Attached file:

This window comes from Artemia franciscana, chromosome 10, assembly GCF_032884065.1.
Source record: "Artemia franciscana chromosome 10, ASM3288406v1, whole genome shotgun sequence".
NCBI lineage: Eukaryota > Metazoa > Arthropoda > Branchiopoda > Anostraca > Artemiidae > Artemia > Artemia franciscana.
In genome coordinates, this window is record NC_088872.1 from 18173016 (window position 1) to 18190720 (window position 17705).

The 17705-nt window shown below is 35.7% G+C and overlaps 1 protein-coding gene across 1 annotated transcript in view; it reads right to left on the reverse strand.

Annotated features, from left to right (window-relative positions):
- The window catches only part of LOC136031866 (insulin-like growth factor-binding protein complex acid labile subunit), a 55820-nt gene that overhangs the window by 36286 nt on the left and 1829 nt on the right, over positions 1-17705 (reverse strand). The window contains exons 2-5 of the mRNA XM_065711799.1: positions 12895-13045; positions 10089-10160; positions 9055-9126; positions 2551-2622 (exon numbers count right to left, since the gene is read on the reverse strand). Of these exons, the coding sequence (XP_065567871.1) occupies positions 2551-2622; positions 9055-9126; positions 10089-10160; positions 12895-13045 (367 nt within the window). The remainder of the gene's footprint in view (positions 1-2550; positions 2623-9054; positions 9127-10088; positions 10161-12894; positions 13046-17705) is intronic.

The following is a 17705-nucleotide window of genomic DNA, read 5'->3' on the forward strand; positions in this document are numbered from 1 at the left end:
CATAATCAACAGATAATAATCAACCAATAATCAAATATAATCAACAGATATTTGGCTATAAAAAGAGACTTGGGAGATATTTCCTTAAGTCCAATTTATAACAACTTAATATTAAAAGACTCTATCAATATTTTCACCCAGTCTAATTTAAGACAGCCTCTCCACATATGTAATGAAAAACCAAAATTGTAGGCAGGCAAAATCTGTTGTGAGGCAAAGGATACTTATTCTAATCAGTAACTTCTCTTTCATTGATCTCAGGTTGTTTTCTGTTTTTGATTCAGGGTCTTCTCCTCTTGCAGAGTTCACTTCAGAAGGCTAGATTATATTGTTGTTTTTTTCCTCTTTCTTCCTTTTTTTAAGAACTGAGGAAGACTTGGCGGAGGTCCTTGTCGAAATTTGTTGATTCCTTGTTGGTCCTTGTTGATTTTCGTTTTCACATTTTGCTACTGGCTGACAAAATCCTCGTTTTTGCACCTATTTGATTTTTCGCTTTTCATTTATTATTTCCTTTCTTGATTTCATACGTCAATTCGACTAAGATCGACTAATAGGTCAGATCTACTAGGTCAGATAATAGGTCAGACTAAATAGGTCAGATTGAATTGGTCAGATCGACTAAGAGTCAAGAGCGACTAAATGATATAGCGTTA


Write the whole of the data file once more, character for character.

This window comes from Artemia franciscana, chromosome 10, assembly GCF_032884065.1.
Source record: "Artemia franciscana chromosome 10, ASM3288406v1, whole genome shotgun sequence".
NCBI lineage: Eukaryota > Metazoa > Arthropoda > Branchiopoda > Anostraca > Artemiidae > Artemia > Artemia franciscana.
In genome coordinates, this window is record NC_088872.1 from 18173016 (window position 1) to 18190720 (window position 17705).

The 17705-nt window shown below is 35.7% G+C and overlaps 1 protein-coding gene across 1 annotated transcript in view; it reads right to left on the reverse strand.

Annotated features, from left to right (window-relative positions):
- The window catches only part of LOC136031866 (insulin-like growth factor-binding protein complex acid labile subunit), a 55820-nt gene that overhangs the window by 36286 nt on the left and 1829 nt on the right, over positions 1-17705 (reverse strand). The window contains exons 2-5 of the mRNA XM_065711799.1: positions 12895-13045; positions 10089-10160; positions 9055-9126; positions 2551-2622 (exon numbers count right to left, since the gene is read on the reverse strand). Of these exons, the coding sequence (XP_065567871.1) occupies positions 2551-2622; positions 9055-9126; positions 10089-10160; positions 12895-13045 (367 nt within the window). The remainder of the gene's footprint in view (positions 1-2550; positions 2623-9054; positions 9127-10088; positions 10161-12894; positions 13046-17705) is intronic.

The following is a 17705-nucleotide window of genomic DNA, read 5'->3' on the forward strand; positions in this document are numbered from 1 at the left end:
CATAATCAACAGATAATAATCAACCAATAATCAAATATAATCAACAGATATTTGGCTATAAAAAGAGACTTGGGAGATATTTCCTTAAGTCCAATTTATAACAACTTAATATTAAAAGACTCTATCAATATTTTCACCCAGTCTAATTTAAGACAGCCTCTCCACATATGTAATGAAAAACCAAAATTGTAGGCAGGCAAAATCTGTTGTGAGGCAAAGGATACTTATTCTAATCAGTAACTTCTCTTTCATTGATCTCAGGTTGTTTTCTGTTTTTGATTCAGGGTCTTCTCCTCTTGCAGAGTTCACTTCAGAAGGCTAGATTATATTGTTGTTTTTTTCCTCTTTCTTCCTTTTTTTAAGAACTGAGGAAGACTTGGCGGAGGTCCTTGTCGAAATTTGTTGATTCCTTGTTGGTCCTTGTTGATTTTCGTTTTCACATTTTGCTACTGGCTGACAAAATCCTCGTTTTTGCACCTATTTGATTTTTCGCTTTTCATTTATTATTTCCTTTCTTGATTTCATACGTCAATTCGACTAAGATCGACTAATAGGTCAGATCTACTAGGTCAGATAATAGGTCAGACTAAATAGGTCAGATTGAATTGGTCAGATCGACTAAGAGTCAAGAGCGACTAAATGATATAGCGTTA